Marie Kondo's Joy-Sparking Tokyo Home

Marie Kondo's Joy-Sparking Tokyo Home

Adrienne Breaux
Apr 1, 2016
(Image credit: Shutterstock)

Name: Marie
Location: Tokyo, Japan
Size: 1200 square feet
Years lived in: 3 years owned

What does a truly tidy home feel like? If you're Marie Kondo, author of the wildly successful, world-wide best seller The Life‑Changing Magic of Tidying Up, it feels joyful. It feels restful. It feels like the kind of place where you can truly be the person you are becoming now, not the person you were in the past.

(Image credit: Shutterstock)

Marie doesn't just live in a home that looks like it exudes peace and comfort, she actively folds in activities that help keep her space feeling appreciated. Each morning, she runs her hands across all the clothes carefully folded in her single dresser drawer to show them that they are cared for. She hugs each one of her (very few) clothes items hanging in her closet. In the evenings, after the sun has gone down, she pours herself and her cat some tea, sits at her impeccably clear desk, and writes long, genuine and thoughtful thank you notes to every single item that day she may have discarded. Her interior design style — plus her philosophy on clutter — are both worth emulating.

(Image credit: Shutterstock)

Apartment Therapy Survey:

My Style: Opulent minimalism meets vigilant organization. With a heavy emphasis on all-white spaces.

Inspiration: The gentle sound of a babbling mountain stream. Examining every item you own. An empty drawer. A detachment from the past. Not fearing the future. Bookshelves filled only with books that you love. Examining one's inner self. Folded clothes that don't wrinkle. Speculative futuristic minimal interiors from 1960s science fiction movies. Marie Antoinette.

Favorite Element: The way the rooms echo when we talk. You can actually hear how organized the home is.

Biggest Challenge: Waking up some days and sadly realizing that I've successfully discarded everything that doesn't spark joy and there's nothing left to sort through.

What Friends Say: "Where's all your stuff?"

Biggest Embarrassment: I once found a balled up sock under a t-shirt in my carefully curated all-white t-shirt dresser drawer. I believe very strongly that socks should be able to rest when they are stored, (they have such hard days, after all, being worn on your feet). I'm not sure how this balled-up sock got under that t-shirt, perhaps an unfortunate dryer-static-cling situation? In any case, the sock was completely despondent when I finally unballed it. It never looked—or wore—the same again.

Proudest DIY: Helping people all over the world transform their homes into tidy, joy-sparking spaces. My clients' lives are always completely changed after they use my approach to tidying a home. As you can read in the book The Life‑Changing Magic of Tidying Up: "...when you put your house in order, you put your affairs and your past in order, too."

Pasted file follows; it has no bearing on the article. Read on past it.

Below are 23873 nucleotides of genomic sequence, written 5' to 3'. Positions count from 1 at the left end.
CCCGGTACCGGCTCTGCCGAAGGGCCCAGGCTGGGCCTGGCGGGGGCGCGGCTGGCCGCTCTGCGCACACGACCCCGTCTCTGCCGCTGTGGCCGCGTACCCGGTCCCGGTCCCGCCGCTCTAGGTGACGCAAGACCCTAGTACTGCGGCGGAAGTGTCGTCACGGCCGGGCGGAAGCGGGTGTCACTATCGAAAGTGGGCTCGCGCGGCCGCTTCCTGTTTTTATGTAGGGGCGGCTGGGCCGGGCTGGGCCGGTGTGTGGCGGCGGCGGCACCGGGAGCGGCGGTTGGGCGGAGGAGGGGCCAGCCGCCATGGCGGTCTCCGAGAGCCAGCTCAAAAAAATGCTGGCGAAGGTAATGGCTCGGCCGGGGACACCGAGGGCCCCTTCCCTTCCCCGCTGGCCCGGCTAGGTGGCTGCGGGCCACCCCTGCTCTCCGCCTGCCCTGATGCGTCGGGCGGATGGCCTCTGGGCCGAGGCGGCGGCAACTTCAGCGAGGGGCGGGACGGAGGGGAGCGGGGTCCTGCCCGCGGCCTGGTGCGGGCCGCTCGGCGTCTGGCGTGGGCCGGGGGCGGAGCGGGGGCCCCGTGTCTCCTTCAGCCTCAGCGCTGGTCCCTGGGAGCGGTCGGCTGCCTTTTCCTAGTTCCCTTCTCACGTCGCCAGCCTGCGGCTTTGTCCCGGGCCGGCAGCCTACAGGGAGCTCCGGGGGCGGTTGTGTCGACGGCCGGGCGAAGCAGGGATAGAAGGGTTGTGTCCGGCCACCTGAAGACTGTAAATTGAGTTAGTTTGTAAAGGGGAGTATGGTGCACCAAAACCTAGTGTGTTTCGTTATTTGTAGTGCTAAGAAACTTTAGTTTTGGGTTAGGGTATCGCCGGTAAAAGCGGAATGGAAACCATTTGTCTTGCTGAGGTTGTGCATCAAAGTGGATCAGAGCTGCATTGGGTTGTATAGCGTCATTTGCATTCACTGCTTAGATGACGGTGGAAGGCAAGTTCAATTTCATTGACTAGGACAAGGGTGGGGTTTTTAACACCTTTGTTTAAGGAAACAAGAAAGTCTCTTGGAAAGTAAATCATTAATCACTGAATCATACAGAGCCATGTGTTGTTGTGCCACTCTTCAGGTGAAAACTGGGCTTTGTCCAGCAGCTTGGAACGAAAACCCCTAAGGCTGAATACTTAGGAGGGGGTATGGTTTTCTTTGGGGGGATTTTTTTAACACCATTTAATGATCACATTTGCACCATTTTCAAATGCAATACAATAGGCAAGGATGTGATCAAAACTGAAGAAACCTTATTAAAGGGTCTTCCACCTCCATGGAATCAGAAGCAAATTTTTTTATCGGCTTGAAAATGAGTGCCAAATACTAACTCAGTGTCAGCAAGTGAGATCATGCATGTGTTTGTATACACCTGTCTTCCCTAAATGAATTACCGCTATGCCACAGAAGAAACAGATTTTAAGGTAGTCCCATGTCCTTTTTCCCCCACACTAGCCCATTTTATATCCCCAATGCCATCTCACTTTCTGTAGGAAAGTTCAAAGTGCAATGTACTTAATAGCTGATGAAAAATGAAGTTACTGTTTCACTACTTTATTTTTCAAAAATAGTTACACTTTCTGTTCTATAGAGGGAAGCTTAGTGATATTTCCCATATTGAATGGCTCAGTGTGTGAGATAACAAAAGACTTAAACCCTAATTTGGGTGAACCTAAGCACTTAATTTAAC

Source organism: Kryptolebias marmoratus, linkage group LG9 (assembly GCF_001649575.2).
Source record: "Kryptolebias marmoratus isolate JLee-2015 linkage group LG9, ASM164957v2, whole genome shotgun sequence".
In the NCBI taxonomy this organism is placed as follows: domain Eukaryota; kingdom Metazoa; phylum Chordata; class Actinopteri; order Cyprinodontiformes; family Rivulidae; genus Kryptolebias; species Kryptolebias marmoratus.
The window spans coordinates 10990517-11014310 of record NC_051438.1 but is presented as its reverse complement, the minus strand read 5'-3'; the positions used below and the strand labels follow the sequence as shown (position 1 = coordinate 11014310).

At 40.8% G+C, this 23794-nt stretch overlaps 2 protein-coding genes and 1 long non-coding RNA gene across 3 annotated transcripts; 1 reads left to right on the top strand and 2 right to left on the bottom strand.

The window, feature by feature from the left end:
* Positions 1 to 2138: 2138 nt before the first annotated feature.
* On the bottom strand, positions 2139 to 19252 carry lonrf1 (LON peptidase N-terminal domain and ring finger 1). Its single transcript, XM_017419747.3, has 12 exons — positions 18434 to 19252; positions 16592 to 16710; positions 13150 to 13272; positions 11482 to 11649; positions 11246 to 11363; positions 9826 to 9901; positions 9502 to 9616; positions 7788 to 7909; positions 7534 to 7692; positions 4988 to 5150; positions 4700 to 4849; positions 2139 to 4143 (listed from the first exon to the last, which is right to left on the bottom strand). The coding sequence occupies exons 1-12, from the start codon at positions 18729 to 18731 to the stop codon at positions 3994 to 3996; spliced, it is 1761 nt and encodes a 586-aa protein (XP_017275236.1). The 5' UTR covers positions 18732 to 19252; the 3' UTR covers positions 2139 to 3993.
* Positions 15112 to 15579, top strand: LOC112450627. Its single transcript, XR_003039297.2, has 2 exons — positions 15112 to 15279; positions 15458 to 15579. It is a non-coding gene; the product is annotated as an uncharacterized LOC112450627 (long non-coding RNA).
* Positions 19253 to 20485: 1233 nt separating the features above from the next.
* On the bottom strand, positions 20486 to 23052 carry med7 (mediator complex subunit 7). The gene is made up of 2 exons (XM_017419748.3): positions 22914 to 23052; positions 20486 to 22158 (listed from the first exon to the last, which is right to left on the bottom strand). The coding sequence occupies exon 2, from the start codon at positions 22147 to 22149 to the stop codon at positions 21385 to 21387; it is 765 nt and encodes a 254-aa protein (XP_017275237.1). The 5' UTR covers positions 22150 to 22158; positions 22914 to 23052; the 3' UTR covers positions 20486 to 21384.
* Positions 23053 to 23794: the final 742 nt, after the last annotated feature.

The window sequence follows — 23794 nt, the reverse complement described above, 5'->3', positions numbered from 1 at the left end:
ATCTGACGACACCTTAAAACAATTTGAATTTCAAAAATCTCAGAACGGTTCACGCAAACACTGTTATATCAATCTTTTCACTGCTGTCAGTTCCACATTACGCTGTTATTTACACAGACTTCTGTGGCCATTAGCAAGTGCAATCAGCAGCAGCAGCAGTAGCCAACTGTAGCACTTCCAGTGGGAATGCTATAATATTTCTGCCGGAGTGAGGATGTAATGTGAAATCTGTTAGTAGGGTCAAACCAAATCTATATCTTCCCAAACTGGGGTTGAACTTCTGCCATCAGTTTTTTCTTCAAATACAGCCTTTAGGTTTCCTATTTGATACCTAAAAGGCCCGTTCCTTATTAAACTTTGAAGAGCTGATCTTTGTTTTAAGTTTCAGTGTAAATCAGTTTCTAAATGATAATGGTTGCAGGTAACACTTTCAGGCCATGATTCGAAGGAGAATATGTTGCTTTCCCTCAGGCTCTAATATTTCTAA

Biggest Indulgence: Carving out 20 hours a week to sit down and examine each item I own, decide whether I want to keep or discard it, and then choose the best place for the things I decide to keep.

Best Advice: Also from The Life‑Changing Magic of Tidying Up: "The best way to choose what to keep and what to throw away is to take each item in one's hand and ask: 'Does this spark joy?' If it does, keep it. If not, dispose of it. I also recommend you dispose of anything that does not fall into one of three categories: currently in use, needed for a limited period of time, or must be kept indefinitely."



White reflects light and is considered (in the visible spectrum) to be the presence of all colors. (Farrow & Ball's "Every Hue White")

(Image credit: Shutterstock)


  • Empty air in order to slowly and peacefully prepare myself for stepping out into the world.
  • A chair I bought from a cafe in Paris.
(Image credit: Shutterstock)


  • Only the necessary amount of seating needed for the people who share the space with me.
  • A floor lamp that my first client gave to me (after deciding it no longer sparked joy in her life).
(Image credit: Shutterstock)


  • A handmade simple wooden pine table and two chairs I had made from the discarded kitchen table of a chef. I felt like harnessing the beauty of this culinary artist's joie de vivre would make all of my meals taste so much better. (I was right!)
(Image credit: Shutterstock)


  • One Global brand prep knife
(Image credit: Shutterstock)


Savoir No. 2 with Horsehair Topper

(Image credit: Shutterstock)


  • Tile that's easy to clean
  • Faucets that allow water to flow
  • A mirror to see myself with
(Image credit: Shutterstock)


  • Furniture meant to relax and inspire
→ In case you haven't guessed by now, this is a humorous parody article written for April Fool's Day and NOT a house tour of Marie Kondo's apartment.

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Re-edited from a post originally published 4.1.16-NT

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